Additionally, section 403.5(d) contains a custodial requirement. Under section 403. 5(d)(1)(vi), the repo seller is required to maintain possession or control of the repo securities in accordance with section 450.4(a), discussed on pages 3 and 4 above, except when exercising a right to substitute securities expressly agreed to by the repo purchaser in the repo agreement.
Section 403.5(b) Exception to Sections 403.5(c) and (d) Requirements
Under section 403.5(b), a depository bank is determined not to be in violation of sections 403.5(c) and (d) when, by reason of "temporary lags" in its normal business operations, the bank fails to have possession or control of a security in accordance with the requirements of sections 403.5(c) or (d), provided that the bank acts promptly and in good faith to establish possession or control. Nevertheless, with respect to overnight repo transactions, the normal business lags exception is not applicable to a depository bank which is not in possession or control of the repo securities by the close of the business day it engaged in the repo transaction.
FDIC Statement of Policy
The purpose of the FDIC Statement of Policy Providing Guidance on External Auditing Procedures for State Nonmember Banks, cited above, is to provide guidance and encouragement to state nonmember banks to have the external auditing procedures listed therein performed and reported on annually by an independent auditor. These enumerated auditing procedures involve testing and evaluation consistent with generally accepted auditing standards of high risk areas of a bank's business. One of the enumerated auditing procedures pertains to the ability to confirm the existence of the securities belonging to a bank, including their safekeeping if held by another institution, through the examination of a sample number of the bank's securities.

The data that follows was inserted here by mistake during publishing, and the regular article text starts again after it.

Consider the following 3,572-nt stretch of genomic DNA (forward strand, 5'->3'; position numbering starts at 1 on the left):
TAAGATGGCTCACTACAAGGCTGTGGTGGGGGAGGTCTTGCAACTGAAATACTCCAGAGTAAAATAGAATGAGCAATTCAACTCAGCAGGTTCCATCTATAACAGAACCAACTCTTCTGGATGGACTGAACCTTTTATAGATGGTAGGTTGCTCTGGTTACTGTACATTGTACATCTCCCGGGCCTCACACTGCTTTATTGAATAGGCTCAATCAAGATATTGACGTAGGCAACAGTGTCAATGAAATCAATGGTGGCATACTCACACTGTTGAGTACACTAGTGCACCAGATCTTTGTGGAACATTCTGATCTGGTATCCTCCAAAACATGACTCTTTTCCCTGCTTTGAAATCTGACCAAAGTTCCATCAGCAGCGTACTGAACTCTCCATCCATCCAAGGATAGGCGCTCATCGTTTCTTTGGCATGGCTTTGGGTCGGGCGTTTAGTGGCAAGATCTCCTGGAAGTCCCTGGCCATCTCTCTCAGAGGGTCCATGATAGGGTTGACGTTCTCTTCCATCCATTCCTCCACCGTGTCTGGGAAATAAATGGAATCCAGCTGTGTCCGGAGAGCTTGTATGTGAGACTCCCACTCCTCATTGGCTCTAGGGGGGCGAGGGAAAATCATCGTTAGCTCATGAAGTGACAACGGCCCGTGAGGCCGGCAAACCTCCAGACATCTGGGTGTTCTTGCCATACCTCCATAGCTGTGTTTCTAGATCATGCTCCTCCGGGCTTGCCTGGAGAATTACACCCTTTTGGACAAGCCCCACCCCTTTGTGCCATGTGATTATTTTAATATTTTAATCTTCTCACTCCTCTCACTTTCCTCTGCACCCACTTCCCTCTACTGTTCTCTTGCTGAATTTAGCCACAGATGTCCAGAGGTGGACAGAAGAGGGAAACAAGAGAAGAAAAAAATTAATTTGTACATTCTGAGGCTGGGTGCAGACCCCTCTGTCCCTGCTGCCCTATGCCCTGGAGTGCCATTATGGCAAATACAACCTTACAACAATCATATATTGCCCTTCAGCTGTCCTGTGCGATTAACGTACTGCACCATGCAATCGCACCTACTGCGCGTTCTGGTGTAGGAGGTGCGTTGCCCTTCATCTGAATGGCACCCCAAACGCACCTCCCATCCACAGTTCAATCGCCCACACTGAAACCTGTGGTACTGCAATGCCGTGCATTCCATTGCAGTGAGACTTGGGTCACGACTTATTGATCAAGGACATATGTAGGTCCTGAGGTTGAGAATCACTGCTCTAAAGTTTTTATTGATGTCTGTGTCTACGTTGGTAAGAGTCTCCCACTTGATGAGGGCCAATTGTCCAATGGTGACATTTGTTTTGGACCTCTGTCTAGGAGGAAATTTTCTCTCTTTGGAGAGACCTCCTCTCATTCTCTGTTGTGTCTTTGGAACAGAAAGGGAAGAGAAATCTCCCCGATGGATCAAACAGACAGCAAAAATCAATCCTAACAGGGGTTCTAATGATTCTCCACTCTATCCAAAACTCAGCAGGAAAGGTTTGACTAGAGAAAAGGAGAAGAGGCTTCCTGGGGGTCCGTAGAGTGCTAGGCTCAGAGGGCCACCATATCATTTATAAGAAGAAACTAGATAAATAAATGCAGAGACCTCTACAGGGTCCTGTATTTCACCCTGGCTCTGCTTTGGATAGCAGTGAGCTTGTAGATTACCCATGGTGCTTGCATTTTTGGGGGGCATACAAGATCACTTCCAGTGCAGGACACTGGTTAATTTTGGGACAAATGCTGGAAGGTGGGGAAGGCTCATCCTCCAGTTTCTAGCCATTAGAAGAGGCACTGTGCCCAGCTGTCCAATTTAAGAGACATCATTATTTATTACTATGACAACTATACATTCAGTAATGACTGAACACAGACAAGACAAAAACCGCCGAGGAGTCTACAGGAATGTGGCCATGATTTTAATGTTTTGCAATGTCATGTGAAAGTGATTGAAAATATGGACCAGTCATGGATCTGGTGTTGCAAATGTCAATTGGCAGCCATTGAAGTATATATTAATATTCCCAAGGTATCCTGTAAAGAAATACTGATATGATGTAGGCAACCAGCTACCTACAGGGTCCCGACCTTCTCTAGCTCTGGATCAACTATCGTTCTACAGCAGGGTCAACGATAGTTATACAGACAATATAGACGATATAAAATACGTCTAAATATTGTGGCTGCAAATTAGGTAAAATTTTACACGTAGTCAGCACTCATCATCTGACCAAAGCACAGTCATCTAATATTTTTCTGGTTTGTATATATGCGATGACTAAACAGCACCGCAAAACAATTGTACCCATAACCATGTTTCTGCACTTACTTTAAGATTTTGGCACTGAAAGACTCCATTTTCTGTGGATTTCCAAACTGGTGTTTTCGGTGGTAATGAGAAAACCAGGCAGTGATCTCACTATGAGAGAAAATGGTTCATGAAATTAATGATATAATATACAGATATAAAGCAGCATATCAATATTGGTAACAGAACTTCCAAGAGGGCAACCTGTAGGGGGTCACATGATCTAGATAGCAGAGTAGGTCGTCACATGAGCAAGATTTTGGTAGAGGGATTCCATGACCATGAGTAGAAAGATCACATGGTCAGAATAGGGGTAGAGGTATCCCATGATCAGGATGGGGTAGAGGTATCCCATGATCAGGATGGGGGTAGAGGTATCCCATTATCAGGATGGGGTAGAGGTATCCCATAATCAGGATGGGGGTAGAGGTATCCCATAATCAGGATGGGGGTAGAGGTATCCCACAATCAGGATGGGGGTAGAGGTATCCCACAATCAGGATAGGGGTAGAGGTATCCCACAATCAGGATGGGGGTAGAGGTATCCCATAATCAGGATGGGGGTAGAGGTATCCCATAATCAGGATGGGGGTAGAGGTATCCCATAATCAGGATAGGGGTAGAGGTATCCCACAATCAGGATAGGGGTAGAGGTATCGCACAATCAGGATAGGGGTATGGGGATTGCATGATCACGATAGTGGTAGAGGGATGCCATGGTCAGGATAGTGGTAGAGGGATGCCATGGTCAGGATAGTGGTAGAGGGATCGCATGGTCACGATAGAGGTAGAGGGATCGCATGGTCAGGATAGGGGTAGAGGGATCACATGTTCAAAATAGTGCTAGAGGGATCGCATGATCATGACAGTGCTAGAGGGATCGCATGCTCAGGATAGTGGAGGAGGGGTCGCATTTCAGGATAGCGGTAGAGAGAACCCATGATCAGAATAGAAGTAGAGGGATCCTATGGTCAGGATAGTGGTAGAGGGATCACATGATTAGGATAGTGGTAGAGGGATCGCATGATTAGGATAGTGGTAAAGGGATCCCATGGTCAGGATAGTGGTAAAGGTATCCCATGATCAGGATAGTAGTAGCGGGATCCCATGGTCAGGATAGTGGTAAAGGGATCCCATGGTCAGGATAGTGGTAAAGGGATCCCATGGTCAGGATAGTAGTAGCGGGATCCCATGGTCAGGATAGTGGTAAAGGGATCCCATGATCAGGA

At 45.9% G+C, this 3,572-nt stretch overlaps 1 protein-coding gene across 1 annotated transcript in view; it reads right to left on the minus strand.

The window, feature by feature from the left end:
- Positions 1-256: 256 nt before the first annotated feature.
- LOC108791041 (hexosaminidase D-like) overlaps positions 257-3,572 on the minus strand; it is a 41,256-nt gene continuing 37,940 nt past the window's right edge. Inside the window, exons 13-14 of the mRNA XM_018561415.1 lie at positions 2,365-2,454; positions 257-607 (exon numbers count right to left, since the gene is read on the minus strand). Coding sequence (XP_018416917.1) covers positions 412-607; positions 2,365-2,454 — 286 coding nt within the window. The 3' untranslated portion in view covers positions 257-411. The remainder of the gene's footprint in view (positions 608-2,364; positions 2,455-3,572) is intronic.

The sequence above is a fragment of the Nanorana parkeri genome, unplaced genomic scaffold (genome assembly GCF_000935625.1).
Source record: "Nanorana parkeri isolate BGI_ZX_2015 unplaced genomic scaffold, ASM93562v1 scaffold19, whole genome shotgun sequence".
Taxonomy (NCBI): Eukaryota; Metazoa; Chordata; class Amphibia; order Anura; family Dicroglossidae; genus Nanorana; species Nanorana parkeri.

From the foregoing, determination of a bank's compliance with the referenced FDIC Statement of Policy would not be based on the results of the auditing procedures performed, which are included in the independent auditor's report to the bank's board of directors, but rather would depend upon whether the enumerated auditing procedures were performed and, if performed, whether they were performed timely and properly, i.e., consistent with generally accepted auditing standards.
1"Fiduciary capacity" is defined in the G.S.A. Regulations to include a trustee, executor, administrator, registrar, transfer agent, guardian, assignee, receiver, managing agent, and any other similar capacity involving the sole or shared exercise of discretion by a depository bank having fiduciary powers that is supervised by a federal or state financial institution regulatory agency. 17 C.F.R. § 450.2 (d). Go back to Text
2A "government securities broker" is defined in the G.S.A. Regulations as "any person regularly engaged in the business of effecting transactions in government securities for the account of others. . . ." 17 C.F.R. § 400.3(k). A "government securities dealer'' is defined in the G.S.A. Regulations as "any person engaged in the business of buying and selling government securities for his own account, through a broker or otherwise. . . ." Banks are excluded from this dealer definition unless engaged in buying and selling for their own account "other than in a fiduciary capacity." 17 C.F.R. § 400.3(1). Go back to Text
3"Segregated Account" is defined in 17 C.F.R. § 403.4 (f)(1). Go back to Text
4The FDIC has noted that a depository bank may be entrusted with the safekeeping of customer securities of another depository bank ("customer bank") which is also a government securities broker or dealer. Consistent with the requirements of section 450.4(e), the depository bank entrusted with safekeeping would not have to maintain records identifying individual customers of the customer bank. FDIC Bank Letter No. BL-5-89 (March 2, 1989), Exhibit A, page 6. Go back to Text
5This disclosure statement reads, as follows:
Required Disclosure--The (seller) is not permitted to substitute other securities for those subject to this agreement and therefore must keep the (buyer's) securities segregated at all times, unless in this agreement the (buyer) grants the (seller) the right to substitute other securities. If the (buyer) grants the right to substitute, this means that the (buyer's) securities will likely be commingled with the (seller's) own securities during the trading day. The (buyer) is advised that, during any trading day that the (buyer's) securities are commingled with the (seller's) securities, they may be subject to liens granted by the (seller) to third parties and may be used by the (seller) for deliveries on other securities transactions. Whenever the securities are commingled, the (seller's) ability to resegregate substitute securities for the (buyer) will be subject to the (seller's) ability to satisfy any lien or to obtain substitute securities.
17 C.F.R. § 403.5(d)(1)(v). Go back to Text